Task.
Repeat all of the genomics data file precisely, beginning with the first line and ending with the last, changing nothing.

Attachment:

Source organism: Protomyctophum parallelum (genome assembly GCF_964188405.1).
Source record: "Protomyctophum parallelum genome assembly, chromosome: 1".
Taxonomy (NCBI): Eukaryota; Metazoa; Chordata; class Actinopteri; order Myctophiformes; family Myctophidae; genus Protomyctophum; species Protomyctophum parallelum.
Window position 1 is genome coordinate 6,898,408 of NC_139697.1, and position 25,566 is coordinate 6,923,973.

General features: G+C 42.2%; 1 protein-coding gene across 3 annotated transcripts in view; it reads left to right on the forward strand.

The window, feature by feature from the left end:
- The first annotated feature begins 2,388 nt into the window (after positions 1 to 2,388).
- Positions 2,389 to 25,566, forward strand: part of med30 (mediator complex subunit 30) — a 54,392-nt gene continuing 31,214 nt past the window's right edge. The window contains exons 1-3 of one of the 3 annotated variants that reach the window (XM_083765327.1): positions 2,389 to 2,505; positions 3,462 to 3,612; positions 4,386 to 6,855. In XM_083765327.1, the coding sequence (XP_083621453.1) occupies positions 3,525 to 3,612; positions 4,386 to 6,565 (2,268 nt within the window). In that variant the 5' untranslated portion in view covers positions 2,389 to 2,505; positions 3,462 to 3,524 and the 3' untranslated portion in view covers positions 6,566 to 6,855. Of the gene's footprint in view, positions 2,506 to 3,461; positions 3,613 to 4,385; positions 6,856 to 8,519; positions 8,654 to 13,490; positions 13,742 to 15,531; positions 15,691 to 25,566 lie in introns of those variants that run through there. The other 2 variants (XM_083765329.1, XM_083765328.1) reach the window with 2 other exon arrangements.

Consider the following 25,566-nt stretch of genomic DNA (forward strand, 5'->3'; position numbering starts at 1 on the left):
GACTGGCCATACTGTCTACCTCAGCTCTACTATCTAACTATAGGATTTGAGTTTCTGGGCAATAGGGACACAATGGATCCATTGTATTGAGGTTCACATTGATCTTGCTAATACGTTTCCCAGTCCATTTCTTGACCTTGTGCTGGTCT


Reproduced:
Source organism: Protomyctophum parallelum (genome assembly GCF_964188405.1).
Source record: "Protomyctophum parallelum genome assembly, chromosome: 1".
Taxonomy (NCBI): Eukaryota; Metazoa; Chordata; class Actinopteri; order Myctophiformes; family Myctophidae; genus Protomyctophum; species Protomyctophum parallelum.
Window position 1 is genome coordinate 6,898,408 of NC_139697.1, and position 25,566 is coordinate 6,923,973.

General features: G+C 42.2%; 1 protein-coding gene across 3 annotated transcripts in view; it reads left to right on the forward strand.

The window, feature by feature from the left end:
- The first annotated feature begins 2,388 nt into the window (after positions 1 to 2,388).
- Positions 2,389 to 25,566, forward strand: part of med30 (mediator complex subunit 30) — a 54,392-nt gene continuing 31,214 nt past the window's right edge. The window contains exons 1-3 of one of the 3 annotated variants that reach the window (XM_083765327.1): positions 2,389 to 2,505; positions 3,462 to 3,612; positions 4,386 to 6,855. In XM_083765327.1, the coding sequence (XP_083621453.1) occupies positions 3,525 to 3,612; positions 4,386 to 6,565 (2,268 nt within the window). In that variant the 5' untranslated portion in view covers positions 2,389 to 2,505; positions 3,462 to 3,524 and the 3' untranslated portion in view covers positions 6,566 to 6,855. Of the gene's footprint in view, positions 2,506 to 3,461; positions 3,613 to 4,385; positions 6,856 to 8,519; positions 8,654 to 13,490; positions 13,742 to 15,531; positions 15,691 to 25,566 lie in introns of those variants that run through there. The other 2 variants (XM_083765329.1, XM_083765328.1) reach the window with 2 other exon arrangements.

Consider the following 25,566-nt stretch of genomic DNA (forward strand, 5'->3'; position numbering starts at 1 on the left):
GACTGGCCATACTGTCTACCTCAGCTCTACTATCTAACTATAGGATTTGAGTTTCTGGGCAATAGGGACACAATGGATCCATTGTATTGAGGTTCACATTGATCTTGCTAATACGTTTCCCAGTCCATTTCTTGACCTTGTGCTGGTCT